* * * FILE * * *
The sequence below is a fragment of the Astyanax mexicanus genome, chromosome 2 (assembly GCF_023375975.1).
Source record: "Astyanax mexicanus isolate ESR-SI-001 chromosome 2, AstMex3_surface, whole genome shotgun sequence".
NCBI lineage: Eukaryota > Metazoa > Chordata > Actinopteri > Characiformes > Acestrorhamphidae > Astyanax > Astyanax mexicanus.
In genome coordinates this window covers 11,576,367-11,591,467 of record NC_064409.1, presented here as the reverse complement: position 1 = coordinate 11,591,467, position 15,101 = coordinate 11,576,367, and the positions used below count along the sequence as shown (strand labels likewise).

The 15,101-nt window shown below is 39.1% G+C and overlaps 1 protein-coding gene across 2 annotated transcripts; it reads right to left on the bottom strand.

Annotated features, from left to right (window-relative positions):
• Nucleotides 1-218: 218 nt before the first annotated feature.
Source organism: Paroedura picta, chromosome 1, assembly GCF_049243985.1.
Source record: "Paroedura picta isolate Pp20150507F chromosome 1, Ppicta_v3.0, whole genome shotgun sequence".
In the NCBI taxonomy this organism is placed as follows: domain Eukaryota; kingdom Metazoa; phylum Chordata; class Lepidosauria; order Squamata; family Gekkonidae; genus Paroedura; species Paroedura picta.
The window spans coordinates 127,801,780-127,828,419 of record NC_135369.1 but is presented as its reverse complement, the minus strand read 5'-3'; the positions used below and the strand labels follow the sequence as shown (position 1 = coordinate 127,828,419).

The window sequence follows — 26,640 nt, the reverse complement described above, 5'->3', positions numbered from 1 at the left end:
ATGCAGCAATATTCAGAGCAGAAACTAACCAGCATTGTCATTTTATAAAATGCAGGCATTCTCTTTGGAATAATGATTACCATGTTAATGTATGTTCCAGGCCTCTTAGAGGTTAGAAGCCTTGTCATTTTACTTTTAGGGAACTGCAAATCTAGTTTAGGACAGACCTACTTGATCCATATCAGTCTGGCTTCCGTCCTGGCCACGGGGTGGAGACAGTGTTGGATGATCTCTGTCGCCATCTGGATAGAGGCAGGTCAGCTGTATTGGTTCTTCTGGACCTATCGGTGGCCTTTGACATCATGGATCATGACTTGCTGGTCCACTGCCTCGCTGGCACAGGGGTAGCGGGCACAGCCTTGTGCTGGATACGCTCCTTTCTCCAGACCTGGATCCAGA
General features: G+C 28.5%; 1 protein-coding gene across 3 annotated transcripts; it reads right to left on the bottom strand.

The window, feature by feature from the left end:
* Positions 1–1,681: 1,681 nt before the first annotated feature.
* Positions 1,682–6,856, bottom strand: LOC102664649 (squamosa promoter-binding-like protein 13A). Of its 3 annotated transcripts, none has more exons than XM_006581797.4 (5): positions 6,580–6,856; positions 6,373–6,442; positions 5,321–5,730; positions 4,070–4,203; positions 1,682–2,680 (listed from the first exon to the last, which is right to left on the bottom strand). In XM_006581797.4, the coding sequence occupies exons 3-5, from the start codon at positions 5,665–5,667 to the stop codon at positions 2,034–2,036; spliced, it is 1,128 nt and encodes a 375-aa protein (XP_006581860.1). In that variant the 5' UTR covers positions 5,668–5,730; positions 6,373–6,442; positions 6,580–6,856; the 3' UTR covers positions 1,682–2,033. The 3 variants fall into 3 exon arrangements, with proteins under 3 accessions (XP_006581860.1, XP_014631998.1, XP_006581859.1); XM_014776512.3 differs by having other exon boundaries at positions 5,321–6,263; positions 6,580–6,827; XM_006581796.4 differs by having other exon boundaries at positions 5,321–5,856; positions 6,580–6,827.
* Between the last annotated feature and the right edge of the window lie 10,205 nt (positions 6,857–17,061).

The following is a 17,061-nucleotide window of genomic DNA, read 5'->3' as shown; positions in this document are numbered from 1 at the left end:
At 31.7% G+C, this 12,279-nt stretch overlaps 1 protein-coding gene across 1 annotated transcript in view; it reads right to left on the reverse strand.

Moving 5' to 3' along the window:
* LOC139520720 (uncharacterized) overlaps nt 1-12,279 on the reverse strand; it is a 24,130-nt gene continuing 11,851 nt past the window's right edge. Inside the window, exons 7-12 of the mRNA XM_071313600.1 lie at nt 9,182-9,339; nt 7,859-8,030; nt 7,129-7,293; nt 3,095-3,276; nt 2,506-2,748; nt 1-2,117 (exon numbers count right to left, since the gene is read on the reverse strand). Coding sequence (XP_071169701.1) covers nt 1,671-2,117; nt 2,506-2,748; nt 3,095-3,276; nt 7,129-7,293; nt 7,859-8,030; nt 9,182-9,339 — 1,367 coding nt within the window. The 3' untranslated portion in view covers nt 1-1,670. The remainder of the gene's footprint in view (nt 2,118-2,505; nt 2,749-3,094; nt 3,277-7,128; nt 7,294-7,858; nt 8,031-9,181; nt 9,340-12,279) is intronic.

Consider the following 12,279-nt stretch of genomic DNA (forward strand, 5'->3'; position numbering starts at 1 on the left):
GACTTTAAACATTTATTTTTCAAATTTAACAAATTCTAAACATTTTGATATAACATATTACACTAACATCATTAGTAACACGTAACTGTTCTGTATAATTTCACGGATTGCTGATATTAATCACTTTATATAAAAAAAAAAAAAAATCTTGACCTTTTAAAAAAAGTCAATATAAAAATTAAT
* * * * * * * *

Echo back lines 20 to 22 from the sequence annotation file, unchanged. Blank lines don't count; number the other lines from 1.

At 31.7% G+C, this 12,279-nt stretch overlaps 1 protein-coding gene across 1 annotated transcript in view; it reads right to left on the reverse strand.

Moving 5' to 3' along the window:
* LOC139520720 (uncharacterized) overlaps nt 1-12,279 on the reverse strand; it is a 24,130-nt gene continuing 11,851 nt past the window's right edge. Inside the window, exons 7-12 of the mRNA XM_071313600.1 lie at nt 9,182-9,339; nt 7,859-8,030; nt 7,129-7,293; nt 3,095-3,276; nt 2,506-2,748; nt 1-2,117 (exon numbers count right to left, since the gene is read on the reverse strand). Coding sequence (XP_071169701.1) covers nt 1,671-2,117; nt 2,506-2,748; nt 3,095-3,276; nt 7,129-7,293; nt 7,859-8,030; nt 9,182-9,339 — 1,367 coding nt within the window. The 3' untranslated portion in view covers nt 1-1,670. The remainder of the gene's footprint in view (nt 2,118-2,505; nt 2,749-3,094; nt 3,277-7,128; nt 7,294-7,858; nt 8,031-9,181; nt 9,340-12,279) is intronic.